Is it possible to solve social problems at scale, at a speed faster than they occur, and be able to sustain the change? For anyone worried about social inequities, these are big questions to grapple with. A lot of resources and energy are spent on pilots, experiments, innovations, interventions and grassroots programs and yet, social problems keep growing and mutating.
Are speed, scale and sustainability pipe dreams?
Our quest to find answers led us from Asia to the Americas to Africa and even Europe. We found a lot of examples of exponential and sustainable change in Social Movements. Social movements like the Civil Rights movement in the US, the anti-Apartheid struggle in South Africa, and the anti-colonial Civil Disobedience movement in India exemplify sustainable exponential change. They were audacious endeavors that started as a small spark, roused interest of the entire society and made it possible to reach a seemingly impossible state of change from which there was no turning back.
Incredible, isn’t it? We realised social movements could help us get to the heart of what drives people to come together and enable exponential change:
- A (seemingly) simple call-to-action that everyone can relate to and easily follow. Be it the nonviolent civil disobedience in the US’ civil rights movement or boycotting foreign goods in India’s Quit India movement, simple acts that any citizen could follow were most important. Citizens had to make one small shift in mindset and in practice.
- A diverse set of people who make the central idea their own and make it relevant across many contexts, pulling more and more people to join. There is no one way to do things but many. For example, India’s Civil Disobedience movement, which started as a march against unequal salt laws eventually garnered mass participation, with people not paying taxes and shunning other laws (like forest laws) and goods (particularly foreign cloth)..
- Harnessing the collective energy of large groups to give an exponential leap to the idea. Successful movements scaled and sustained themselves by inducing network effects – adding incremental value to the movement by continuously adding new actors who then take the idea to many more new people. The anti-apartheid struggle is an example of a movement which got support from diverse actors — local, national and transnational groups. Apart from activists and citizens, the movement engaged with intergovernmental organisations such as the United Nations, the Commonwealth, Organisation for African Unity (OAU) and European Economic Community (EEC), to influence their government to act on the people’s needs.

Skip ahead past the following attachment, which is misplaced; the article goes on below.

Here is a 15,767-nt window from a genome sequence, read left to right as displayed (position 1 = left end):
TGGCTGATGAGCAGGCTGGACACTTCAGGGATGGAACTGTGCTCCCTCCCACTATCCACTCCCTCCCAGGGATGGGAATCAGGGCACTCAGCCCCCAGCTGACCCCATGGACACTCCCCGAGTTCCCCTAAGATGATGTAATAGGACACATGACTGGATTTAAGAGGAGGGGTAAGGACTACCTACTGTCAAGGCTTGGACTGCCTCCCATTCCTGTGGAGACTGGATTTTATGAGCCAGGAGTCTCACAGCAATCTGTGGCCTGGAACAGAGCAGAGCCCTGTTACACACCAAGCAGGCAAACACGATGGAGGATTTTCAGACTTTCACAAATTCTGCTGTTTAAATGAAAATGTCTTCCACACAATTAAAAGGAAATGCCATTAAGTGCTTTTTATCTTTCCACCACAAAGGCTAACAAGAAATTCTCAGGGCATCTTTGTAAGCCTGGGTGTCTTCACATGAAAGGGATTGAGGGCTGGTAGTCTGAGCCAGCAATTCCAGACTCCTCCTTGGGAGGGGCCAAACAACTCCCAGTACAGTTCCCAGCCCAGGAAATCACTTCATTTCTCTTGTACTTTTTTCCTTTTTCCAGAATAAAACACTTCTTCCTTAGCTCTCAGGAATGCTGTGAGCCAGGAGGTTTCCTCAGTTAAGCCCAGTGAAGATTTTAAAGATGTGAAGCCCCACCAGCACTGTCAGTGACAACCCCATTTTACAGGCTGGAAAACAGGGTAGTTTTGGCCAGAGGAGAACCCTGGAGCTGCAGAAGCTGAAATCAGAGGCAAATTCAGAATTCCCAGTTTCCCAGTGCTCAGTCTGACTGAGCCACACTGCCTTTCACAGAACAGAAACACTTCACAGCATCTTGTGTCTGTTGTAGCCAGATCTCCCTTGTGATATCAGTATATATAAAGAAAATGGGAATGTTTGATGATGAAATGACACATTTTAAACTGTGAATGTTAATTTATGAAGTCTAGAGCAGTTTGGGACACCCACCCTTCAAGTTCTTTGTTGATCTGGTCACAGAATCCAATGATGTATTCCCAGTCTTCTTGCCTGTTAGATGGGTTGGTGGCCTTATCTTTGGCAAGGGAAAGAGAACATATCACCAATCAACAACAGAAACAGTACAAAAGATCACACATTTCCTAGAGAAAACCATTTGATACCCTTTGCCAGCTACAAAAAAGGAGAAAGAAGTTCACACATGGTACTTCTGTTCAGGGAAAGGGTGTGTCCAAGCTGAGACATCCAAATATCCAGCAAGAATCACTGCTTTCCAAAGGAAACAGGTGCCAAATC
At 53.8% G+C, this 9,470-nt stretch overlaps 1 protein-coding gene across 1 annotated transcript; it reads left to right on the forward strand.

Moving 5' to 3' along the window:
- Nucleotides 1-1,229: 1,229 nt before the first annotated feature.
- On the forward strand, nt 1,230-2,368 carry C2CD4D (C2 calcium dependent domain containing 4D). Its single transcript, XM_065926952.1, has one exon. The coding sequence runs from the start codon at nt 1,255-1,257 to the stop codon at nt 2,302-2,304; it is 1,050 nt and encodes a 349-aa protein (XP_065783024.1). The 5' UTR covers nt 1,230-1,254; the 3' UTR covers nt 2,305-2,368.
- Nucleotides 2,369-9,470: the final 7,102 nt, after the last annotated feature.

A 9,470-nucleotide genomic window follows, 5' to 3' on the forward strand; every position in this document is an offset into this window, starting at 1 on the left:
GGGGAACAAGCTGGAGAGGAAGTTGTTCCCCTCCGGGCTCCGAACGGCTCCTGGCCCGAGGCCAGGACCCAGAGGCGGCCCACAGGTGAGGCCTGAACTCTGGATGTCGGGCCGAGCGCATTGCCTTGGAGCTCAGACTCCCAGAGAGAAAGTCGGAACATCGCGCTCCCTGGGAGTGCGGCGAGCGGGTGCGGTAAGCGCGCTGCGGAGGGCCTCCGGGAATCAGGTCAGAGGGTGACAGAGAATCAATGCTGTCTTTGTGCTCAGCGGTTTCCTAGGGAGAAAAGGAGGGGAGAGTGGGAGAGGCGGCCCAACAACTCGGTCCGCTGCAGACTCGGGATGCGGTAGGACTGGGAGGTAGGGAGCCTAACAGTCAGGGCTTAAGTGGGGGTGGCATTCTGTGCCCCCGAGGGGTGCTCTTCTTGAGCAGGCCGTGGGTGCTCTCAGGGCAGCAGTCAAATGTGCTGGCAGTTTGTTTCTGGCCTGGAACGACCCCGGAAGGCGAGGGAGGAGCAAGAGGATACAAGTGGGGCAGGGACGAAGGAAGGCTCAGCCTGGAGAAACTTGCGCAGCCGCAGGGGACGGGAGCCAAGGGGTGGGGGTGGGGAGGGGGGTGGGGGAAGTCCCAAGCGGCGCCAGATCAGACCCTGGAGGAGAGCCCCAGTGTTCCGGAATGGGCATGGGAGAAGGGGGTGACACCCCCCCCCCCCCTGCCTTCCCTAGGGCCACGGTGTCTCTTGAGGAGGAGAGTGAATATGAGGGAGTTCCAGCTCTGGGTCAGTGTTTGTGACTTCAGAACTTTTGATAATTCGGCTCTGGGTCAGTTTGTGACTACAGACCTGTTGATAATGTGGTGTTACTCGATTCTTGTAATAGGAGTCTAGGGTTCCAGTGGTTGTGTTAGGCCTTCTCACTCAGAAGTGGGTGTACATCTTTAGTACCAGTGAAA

Today, the world is more connected and the average citizen enjoys more access and a stronger voice than ever before. What might social change look like in our times? What could we learn from the social movements that have shaped our present about designing for generative and collaborative exponential social change?
Our work with change leaders across the globe helped us develop a framework to think about scarcity, diversity and scale differently. We call our framework the Societal Model. It is a way to induce exponential change (~ change that leads to more and rapid changes) through three key components:
- Shared Capabilities: Infrastructure – physical and/or digital – that can make taking simple actions easy. DIKSHA, India’s education platform printed Energized Textbooks – textbooks with QR codes that give students access to contextual content about topics in the textbooks, from introductory videos to question banks. By introducing one small action of scanning QR codes and enabling a backend that supports it, the platform has created a new habit of accessing more and relevant educational content.
- Co-Creation Ecosystems: These are collaborative spaces where different actors can develop solutions fast and more efficiently. These spaces give actors access to pre-existing solutions, capabilities and resources as well as the tools to build their own solutions on top. Actors from diverse backgrounds, with wide-ranging resources and capabilities, can mix-and-match solutions and contribute to enhancing shared capabilities. Take the example of Mantra4Change. It brings together government administrators, teachers and the local community to work towards school improvement through the PACE (Project for Active Cluster Engagement) program. The program combines knowledge and mapping tools from the ShikshaLokam platform and knowledge/physical footprint of local partners to design and execute school improvement projects. The capabilities on the platform and the ability to virtually map the on-ground activities makes the co-creation among diverse actors feasible and sustainable.
- Societal Networks: These are pathways to amplify the benefits of the solutions co-created by Samaj-Sarkaar-Bazaar (State, civil society and market) to everyone. For instance, several state governments in India and non-profit organisations leverage DIKSHA to extend the reach of their work to millions of people.
The Societal Model reflects the ingredients of successful social movements: restoring the agency of people, bringing diverse co-creators together and weaving vibrant networks around a shared vision.
How could the Societal Model help you find your exponential? Find out here.